Uhm... I think I should take offense at at that. Not quite sure... You see, I have a thousand acre farm. We have no hired hands, no very large equipment, minimal off farm inputs, very, very low fuel usage... Careful of generalizations.

(Our total farm is about 1,000 acres, a bit more depending on what survey you look at. About 70 acres is pastures, about 70 acres is marshes, about 30 acres is power lines and the rest is forest - a very long term and sustainable crop.)
 
M Foti
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well, that was not meant to offend. I'm glad that you're able to do that, however you said that you have most of it in forestry, so that really isn't what I was referring to anyhow
 
Adam Klaus
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Location: 6200' westen slope of colorado, zone 6
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M Foti wrote:
We are going to pursue direct marketing with a cautious approach, the wholesalers will take all that we have any time we have it provided we have enough to make it worthwhile and I don't want to leave that security behind, but the higher profit margins are tempting.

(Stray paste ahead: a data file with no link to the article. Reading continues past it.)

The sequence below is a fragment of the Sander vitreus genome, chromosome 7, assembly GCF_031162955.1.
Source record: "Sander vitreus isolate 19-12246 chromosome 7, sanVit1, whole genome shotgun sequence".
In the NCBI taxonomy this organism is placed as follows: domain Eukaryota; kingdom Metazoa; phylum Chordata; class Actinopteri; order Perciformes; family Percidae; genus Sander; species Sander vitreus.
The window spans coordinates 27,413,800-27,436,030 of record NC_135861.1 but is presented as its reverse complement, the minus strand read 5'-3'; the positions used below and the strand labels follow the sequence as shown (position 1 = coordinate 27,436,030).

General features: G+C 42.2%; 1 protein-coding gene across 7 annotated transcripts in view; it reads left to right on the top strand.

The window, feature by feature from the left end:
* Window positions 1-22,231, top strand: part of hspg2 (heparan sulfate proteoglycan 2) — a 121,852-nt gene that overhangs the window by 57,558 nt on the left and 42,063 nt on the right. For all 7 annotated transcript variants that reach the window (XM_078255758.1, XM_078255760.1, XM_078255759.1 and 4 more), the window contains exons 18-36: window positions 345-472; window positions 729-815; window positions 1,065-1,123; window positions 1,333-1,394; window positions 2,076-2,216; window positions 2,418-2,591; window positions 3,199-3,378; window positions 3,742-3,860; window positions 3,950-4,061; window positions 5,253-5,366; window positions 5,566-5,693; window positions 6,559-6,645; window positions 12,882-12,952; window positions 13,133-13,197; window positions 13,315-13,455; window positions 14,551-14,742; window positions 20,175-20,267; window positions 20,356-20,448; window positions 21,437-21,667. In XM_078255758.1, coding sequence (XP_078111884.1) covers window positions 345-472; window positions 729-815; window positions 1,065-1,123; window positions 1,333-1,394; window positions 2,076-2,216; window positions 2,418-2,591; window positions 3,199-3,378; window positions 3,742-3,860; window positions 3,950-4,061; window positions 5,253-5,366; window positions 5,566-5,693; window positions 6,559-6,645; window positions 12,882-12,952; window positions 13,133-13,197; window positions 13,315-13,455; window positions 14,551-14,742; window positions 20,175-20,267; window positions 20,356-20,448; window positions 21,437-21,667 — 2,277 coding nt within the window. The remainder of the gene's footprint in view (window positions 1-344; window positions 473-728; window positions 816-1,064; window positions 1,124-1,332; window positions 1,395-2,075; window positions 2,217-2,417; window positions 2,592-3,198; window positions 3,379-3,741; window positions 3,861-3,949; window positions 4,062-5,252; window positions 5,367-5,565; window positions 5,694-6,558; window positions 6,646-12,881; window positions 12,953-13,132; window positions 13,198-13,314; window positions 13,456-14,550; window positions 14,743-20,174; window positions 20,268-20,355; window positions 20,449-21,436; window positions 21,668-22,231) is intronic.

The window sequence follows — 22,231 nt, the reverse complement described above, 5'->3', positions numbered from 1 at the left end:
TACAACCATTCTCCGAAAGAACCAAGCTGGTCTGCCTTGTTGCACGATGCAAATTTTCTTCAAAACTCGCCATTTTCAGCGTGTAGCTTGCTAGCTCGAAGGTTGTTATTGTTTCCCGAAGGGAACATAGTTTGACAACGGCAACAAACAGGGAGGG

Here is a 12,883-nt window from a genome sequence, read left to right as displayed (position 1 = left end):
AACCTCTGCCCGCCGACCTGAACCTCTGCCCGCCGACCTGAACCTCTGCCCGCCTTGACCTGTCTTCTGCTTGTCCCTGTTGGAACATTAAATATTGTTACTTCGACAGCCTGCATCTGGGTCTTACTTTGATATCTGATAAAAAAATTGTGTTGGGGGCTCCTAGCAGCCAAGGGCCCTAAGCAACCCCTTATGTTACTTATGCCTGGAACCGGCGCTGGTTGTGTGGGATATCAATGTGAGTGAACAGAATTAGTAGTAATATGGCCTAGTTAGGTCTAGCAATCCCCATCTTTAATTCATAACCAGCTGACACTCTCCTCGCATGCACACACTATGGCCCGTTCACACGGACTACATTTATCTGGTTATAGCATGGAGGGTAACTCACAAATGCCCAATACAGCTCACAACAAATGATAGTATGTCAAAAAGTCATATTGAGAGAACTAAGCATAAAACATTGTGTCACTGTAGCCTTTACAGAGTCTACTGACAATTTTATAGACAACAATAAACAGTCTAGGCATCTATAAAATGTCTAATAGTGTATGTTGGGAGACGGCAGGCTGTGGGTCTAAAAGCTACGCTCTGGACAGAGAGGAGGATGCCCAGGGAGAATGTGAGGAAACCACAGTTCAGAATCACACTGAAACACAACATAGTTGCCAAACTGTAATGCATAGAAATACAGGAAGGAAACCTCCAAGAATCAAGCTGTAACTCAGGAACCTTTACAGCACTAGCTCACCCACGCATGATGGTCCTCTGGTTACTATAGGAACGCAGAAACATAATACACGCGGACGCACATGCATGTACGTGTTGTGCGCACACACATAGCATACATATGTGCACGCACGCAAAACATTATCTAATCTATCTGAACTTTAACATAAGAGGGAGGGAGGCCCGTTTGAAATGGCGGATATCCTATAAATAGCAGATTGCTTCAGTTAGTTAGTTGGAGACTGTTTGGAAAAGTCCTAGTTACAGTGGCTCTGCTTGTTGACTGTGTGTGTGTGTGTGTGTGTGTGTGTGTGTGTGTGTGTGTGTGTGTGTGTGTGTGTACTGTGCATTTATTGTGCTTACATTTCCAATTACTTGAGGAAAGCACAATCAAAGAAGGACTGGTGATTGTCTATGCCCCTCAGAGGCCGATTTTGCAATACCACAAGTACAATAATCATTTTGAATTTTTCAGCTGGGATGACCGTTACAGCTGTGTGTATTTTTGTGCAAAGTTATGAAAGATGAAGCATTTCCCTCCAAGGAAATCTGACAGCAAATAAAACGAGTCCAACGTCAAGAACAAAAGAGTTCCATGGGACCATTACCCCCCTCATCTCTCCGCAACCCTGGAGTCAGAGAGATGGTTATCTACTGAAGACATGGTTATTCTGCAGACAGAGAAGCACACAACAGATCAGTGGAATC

My experience here is that wholesalers will always tell you that they will buy all of your product. This way, they really get you lined up over a barrel when it comes harvest time. The wholesalers are professional businessmen, and they know that if you have a ton of product, then you will have very little negotiating power, and will be forced to sell it at whatever price they demand. Wholesale merchants are all smiles and reassurances, until the day of the sale, when suddenly 'market conditions' will have changed, and you will suddenly be working with entirely different terms and prices for your products. And there is nothihg you can do, except curse the salesman, sell him you product for a pittance, and swear you will never make the same mistake twice. I dont mean to sound too cynical, but I have been burned, and dont play their game in the same way anymore.

Direct marketing is no smooth road, there are no guarantees there either, but to a much larger extent, you control your own destiny.
 
Adam Klaus
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M Foti wrote:
Our cherry orchard is the main point for this discussion, after seeing some videos posted on here about a permaculture orchard and since the cherries are not in the ground yet (this will be happening spring of 2015) I was curious to see what type of marketing models other folks have to see if it is something that I am interested in pursuing. The orchard space will not be large by "real farm" standards, so that is why I'm still on the fence about getting too diverse in there. My big fear is going through all the effort and expense AND TIME to grow these things and then end up with amounts that are too large for us to use, yet too small for us to attract buyers for.